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Internet Venues For Expressing Grief

Eleven years ago, after her father and stepmother were murdered in their home in Sedona, Arizona, Gabrielle Birkner, 34, attended Safe Horizons in a Harlem basement. She was the youngest participant by at least a generation. While Birkner says the support group saved her life, she deeply felt the lack of support of her peers. So few of them had yet experienced the kind of loss she now knew. Last November, Birkner and Rebecca Soffer, 37, started Modern Loss, a website targeted toward younger adults who seek a place to process the complexities of their grief, from miscarriages to the death of a sibling. Soffer lost her mother to a car accident in 2006, followed by the death of her father by heart attack in 2010. She said that at the time of her parents' deaths, her friends responded largely via text message.

Expanding the Emotional Range of the Internet

Melissa Lafsky Wall, 35, posted an essay about a miscarriage on Modern Loss entitled, "The Silent Sorrow." Wall said, "The Internet should speak to the parts of life that we all experience, but aren't represented in most media, a large one being grief and loss."

The response to Modern Loss indicates to many people that upcoming generations are eager to find virtual spaces in which they may explore the pain that life can bring, as well as the pleasures.

These days one may find postings that seek to put the conversation about death and bereavement in a public forum. Sources include:

  • YouTube
  • Instagram
  • Twitter
  • Facebook
  • Memorial sites

A good deal of the information shared is not for the faint of heart. Anonymous sites such as Whisper offer confession-style posts that can be quite graphic in nature.

Internet as Resource

Modern Loss is a curated combination of essays and advice. The founders are careful to keep the site profile from becoming either too flippant or too earnest. Both women acknowledge that humor is essential, however. Some of the very modern topics of discussion may be filed under theater of the absurd, such as how to get Google to quit suggesting you add a deceased person to your contact list.

Music and Mourning

Zoe Feldman experienced deep personal loss when a former girlfriend died in 2012. Feldman continues to process her grief through her site, Lisa Frank Mixtape. In return for essays about loss, Feldman gives the authors a homemade cassette tape of '90s music. Feldman said she sought several different ways to process her pain, but the thing that worked best was hearing stories from her peers about their grief. Feldman said, "One person wrote and said it's like being part of a weird, sad tribe."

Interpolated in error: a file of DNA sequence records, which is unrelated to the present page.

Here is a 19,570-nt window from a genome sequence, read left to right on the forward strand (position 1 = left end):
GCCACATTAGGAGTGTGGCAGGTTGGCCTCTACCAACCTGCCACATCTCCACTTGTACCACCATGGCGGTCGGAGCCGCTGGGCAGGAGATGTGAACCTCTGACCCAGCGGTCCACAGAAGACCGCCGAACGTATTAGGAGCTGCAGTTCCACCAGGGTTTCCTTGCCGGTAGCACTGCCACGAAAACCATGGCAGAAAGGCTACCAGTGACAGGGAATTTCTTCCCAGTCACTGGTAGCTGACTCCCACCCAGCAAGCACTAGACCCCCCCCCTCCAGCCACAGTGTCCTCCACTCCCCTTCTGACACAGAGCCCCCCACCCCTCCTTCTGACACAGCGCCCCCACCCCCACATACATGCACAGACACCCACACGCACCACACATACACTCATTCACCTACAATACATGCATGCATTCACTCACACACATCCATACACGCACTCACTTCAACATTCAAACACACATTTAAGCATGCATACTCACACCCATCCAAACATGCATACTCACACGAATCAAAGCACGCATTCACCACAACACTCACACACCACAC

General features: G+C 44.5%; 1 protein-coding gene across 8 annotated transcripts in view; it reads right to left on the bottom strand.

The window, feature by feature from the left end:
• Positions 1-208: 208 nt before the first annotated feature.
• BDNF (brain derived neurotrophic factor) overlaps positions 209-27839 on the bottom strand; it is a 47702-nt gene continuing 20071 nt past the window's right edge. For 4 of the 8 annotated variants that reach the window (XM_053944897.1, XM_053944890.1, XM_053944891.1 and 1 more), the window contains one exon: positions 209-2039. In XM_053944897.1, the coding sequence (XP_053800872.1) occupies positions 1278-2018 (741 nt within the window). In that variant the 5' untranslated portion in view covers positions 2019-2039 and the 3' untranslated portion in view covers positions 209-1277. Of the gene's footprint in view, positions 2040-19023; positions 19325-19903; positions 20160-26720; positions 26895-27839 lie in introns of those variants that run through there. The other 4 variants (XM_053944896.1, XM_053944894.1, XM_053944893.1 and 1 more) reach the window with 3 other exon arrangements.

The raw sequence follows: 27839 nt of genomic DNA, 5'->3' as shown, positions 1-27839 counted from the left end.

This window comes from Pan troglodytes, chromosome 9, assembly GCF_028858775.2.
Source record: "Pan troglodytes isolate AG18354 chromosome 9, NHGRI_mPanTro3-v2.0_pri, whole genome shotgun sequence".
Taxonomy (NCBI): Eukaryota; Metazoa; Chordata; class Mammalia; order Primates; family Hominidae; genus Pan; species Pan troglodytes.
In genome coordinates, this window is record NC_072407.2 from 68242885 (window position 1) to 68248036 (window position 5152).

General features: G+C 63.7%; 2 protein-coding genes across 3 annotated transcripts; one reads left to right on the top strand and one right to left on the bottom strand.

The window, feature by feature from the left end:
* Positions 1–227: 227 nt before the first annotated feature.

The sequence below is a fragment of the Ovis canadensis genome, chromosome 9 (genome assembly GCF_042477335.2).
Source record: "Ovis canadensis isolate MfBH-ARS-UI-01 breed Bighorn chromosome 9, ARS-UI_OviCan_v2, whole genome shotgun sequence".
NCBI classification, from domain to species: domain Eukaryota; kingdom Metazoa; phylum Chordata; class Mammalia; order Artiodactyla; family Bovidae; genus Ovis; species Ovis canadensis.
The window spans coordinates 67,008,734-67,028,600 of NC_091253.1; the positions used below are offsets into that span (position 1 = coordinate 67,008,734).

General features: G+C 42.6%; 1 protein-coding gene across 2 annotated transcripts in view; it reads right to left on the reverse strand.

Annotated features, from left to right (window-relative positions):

Death Awareness

Caitlin Doughty, 29, is a mortician at a Los Angeles funeral home. She also oversees the website, The Order of the Good Death, which engages with subjects relating to mortality. She has a YouTube series, as well, entitled "Ask a Mortician," which has over one million visitors over the past four years. Doughty believes younger generations are willing to talk openly, or at least in a publicly accessible format, about tough subjects like death. Some people wish to underscore the difference, however, between sharing and showing off. One area of controversy is the idea of selfies at a funeral. "Selfies at Funerals " is an actual Tumblr site started by Jason Feifer, 33. Feifer said that while some of the pictures do indeed seem insensitive, others might be pointing toward an emerging method of mourning.

Evolving Social Mores in Social Media

A memorial post on a Facebook site may not be a precise swap for the solace of human contact, but the Internet may offer effective ways to communicate and process loss now and for generations to come. Essays and blogs can offer compassion and connection, and online memorials remain accessible always, from anywhere.

Category: Funeral

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